Some 2nd Amendment musings

OK, a federal appeals court panel in Washington, DC, has made a decision that the 2nd Amendment's right, commonly referred to as "the right to bear arms", means that all individuals have a right to own firearms, in this case, handguns and un-safed shotguns and rifles. If the history of American legal tradition is maintained, this decision, like other similar ones before it, will be overturned. However, as a random philosophizer, I feel compelled to write down some of my reactions to the decision as it stands today.

First, let's get the full text of the 2nd Amendment in front of us:

A well regulated militia, being necessary to the security of a free state, the right of the people to keep and bear arms shall not be infringed.

Much has been written about the strange wording of this amendment. To me, the key has to do with the expression "to bear arms", and also with "to keep arms". "To bear arms" means to act militarily. For example, a nation can bear arms against another nation. It does not mean, as commonly supposed, "to carry a gun", although of course in modern times, using firearms is usually part of bearing arms. You can also see the lexical connection between "military action" and weapons if you look at a word like "army", and reference it to its French source words "armée" (cf. Spanish "armada" for a similar connection).

There is also a more specific meaning of "to keep", basically "to maintain in readiness". Applied to the military domain, the phrase "to keep arms" would mean "to maintain materiel in readiness". Once again, there is a connection between this more specialized meaning and the modern gloss "to own guns", but there is clearly a bit more to "keep" than mere ownership.

The framers, in a stylistically elegant but ultimately misleading turn, put the two phrases "to bear arms" (i.e., to serve militarily) and "to keep arms", (i.e., to maintain military materiel in readiness) together in a single phrase, "to keep and bear arms". However, there was a reason why the two phrases could be joined together in this way, and the clearest source for this is in the 1777 Articles of Confederation, which was the law of the land while the Constitution and the Bill of Rights were in conception. Here is the key extract from Article of Confederation VI:

[E]very State shall always keep up a well-regulated and disciplined militia, sufficiently armed and accoutered, and shall provide and constantly have ready for use, in public stores, a due number of field pieces and tents, and a proper quantity of arms, ammunition and camp equipage.
This is the very likely source of "well-regulated militia", and it also comports with the "maintain in readiness" meaning of the phrase "to keep arms". To me there is no doubt whatsoever that this foregoing phrase from the Articles is exactly what is being described more concisely and with a different rhetorical purpose in the 2nd Amendment.

As for why "to bear arms" (i.e., to serve militarily) was considered so important, we have to understand that one of the major innovations of the Constitution relative to the Articles, was the centralization of the armed forces under the command of the president. As can be seen in the extract from Article of Confederation VI, the states were to have a much stronger role. In normal circumstances, it was Congress who declared war (Article of Confederation IX):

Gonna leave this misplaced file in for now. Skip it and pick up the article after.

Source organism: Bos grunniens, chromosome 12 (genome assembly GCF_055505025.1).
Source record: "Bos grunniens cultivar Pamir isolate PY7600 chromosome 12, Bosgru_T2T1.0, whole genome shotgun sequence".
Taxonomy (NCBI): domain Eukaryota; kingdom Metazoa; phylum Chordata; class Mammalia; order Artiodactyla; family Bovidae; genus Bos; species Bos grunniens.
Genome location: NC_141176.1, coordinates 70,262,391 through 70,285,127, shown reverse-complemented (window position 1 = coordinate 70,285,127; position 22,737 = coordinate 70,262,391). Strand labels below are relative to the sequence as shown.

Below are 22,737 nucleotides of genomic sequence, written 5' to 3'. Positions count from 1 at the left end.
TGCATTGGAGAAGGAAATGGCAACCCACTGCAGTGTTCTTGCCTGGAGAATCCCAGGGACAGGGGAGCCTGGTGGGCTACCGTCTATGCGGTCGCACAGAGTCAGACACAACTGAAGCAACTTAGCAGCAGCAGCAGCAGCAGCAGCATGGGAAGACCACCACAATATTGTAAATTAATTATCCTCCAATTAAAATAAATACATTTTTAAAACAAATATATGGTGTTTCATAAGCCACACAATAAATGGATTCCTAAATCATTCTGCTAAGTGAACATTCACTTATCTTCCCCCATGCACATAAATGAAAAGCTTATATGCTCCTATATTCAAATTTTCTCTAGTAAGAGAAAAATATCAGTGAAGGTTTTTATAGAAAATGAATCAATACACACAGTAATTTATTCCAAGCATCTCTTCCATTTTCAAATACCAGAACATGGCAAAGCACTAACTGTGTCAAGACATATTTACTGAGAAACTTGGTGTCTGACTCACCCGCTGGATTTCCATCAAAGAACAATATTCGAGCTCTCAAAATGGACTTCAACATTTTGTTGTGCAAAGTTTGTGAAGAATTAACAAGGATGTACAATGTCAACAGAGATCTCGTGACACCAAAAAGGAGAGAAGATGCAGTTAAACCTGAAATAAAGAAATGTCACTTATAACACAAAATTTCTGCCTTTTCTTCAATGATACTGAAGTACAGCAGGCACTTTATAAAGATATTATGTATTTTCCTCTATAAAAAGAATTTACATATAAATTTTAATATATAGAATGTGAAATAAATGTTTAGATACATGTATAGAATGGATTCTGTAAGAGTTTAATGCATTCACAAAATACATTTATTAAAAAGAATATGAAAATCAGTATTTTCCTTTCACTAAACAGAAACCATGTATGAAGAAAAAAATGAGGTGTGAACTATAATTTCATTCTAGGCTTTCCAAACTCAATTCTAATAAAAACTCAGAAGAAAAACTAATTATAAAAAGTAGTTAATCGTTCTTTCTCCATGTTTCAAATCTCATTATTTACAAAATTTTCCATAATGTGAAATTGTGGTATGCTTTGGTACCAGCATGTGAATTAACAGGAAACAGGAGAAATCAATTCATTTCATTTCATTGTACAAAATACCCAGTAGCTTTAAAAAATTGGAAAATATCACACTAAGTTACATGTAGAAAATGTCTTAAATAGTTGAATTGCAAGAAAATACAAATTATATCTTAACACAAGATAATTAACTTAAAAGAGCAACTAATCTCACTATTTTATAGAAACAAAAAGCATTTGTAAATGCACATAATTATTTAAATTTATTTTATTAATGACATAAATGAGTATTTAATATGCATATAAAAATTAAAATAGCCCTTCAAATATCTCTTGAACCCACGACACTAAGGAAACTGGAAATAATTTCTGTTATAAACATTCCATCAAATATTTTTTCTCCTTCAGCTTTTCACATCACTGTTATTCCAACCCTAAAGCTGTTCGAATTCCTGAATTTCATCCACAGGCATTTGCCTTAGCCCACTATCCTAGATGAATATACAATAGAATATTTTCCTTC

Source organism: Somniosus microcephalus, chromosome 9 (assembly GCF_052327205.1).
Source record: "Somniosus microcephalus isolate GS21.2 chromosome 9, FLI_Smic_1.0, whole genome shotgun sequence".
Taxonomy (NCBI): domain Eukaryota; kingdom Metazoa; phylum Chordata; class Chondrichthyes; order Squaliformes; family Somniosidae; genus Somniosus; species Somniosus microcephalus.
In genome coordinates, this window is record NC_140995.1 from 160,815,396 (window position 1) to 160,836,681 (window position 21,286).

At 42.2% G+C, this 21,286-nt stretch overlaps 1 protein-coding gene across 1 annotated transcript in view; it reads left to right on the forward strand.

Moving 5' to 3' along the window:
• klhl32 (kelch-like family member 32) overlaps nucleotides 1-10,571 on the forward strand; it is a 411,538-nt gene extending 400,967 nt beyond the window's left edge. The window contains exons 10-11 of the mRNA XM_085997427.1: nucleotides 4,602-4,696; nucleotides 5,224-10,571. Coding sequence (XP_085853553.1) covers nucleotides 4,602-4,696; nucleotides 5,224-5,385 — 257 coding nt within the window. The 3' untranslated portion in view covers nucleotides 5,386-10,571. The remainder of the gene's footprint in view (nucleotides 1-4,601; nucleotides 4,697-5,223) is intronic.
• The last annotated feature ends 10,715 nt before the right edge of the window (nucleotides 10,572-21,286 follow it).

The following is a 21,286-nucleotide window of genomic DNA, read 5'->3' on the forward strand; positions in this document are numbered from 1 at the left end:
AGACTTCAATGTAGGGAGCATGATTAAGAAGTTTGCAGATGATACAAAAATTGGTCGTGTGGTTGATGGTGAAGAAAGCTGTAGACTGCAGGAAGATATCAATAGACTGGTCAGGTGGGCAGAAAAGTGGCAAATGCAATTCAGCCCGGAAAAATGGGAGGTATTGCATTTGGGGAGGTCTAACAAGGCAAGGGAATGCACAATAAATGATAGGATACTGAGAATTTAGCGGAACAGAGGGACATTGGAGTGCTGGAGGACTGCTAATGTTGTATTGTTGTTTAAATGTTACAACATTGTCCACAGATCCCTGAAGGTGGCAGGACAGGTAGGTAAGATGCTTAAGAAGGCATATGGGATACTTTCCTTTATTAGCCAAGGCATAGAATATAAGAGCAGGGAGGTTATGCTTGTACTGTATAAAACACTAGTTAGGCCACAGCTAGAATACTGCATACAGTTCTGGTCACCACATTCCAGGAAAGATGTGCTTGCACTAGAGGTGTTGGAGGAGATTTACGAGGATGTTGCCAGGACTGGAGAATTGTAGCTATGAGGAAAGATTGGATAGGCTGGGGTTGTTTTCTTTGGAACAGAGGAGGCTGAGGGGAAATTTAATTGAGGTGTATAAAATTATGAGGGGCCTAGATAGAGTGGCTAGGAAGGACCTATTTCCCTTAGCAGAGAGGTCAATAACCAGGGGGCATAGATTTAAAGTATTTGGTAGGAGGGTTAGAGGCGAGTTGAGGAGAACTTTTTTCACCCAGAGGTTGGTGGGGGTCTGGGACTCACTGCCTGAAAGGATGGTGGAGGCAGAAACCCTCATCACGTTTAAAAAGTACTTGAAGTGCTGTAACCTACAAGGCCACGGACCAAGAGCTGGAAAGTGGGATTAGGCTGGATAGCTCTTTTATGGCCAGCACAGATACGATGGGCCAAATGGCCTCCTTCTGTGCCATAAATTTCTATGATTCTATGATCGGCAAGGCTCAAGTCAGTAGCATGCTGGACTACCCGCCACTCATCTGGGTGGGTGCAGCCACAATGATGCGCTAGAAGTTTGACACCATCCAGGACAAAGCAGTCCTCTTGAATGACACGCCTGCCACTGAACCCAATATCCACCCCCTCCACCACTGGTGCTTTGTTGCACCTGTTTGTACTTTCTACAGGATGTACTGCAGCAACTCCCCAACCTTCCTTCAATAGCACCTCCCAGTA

The United States in Congress assembled shall never engage in a war … unless nine States assent to the same
But the states continued to have an important role (e.g., Article of Confederation VII):
When land forces are raised by any State for the common defense, all officers of or under the rank of colonel, shall be appointed by the legislature of each State respectively, by whom such forces shall be raised, or in such manner as such State shall direct, and all vacancies shall be filled up by the State which first made the appointment.

There is one more very relevant piece to this puzzle: why was the militia considered so important? I believe the answer to this question becomes more clear once we recall that before July 4, 1776, all of the people in the Colonies were British, and so ultimately were their militias. The famous Redcoats were their own national military force, equivalent to the US Army today. The colonial militias, a concept that stems from a similar tradition in England, was primarily a list of able-bodied men who were available to serve militarily (i.e., to bear arms) in case of emergency, along with a few usually wealthy individuals who would contribute supplies and leadership. In some areas, the terminology of "active" versus "inactive" or "reserve" militias was used: active militiamen trained regularly, had their equipment, and so on; inactive militiamen were basically on a list somewhere and wouldn't do anything unless a crisis arrived and they were called up. A pre-revolutionary example was the French and Indian War, in which quite a few colonists served in the militia of their colony, along with militiamen from other colonies and of course officers and men from the regular [British] army. When the Revolution arrived, most (but not all!) of the militiamen in each colony maintained their allegiance to the colony (now "state"), but changed their national allegiance to that of the United States, and the most familiar part of the war was between the same militias that had supported the British military during the French and Indian war, and the regular British army. Once the British gave up and the world recognized that a new nation had been born, much of the credit was given to the state militias.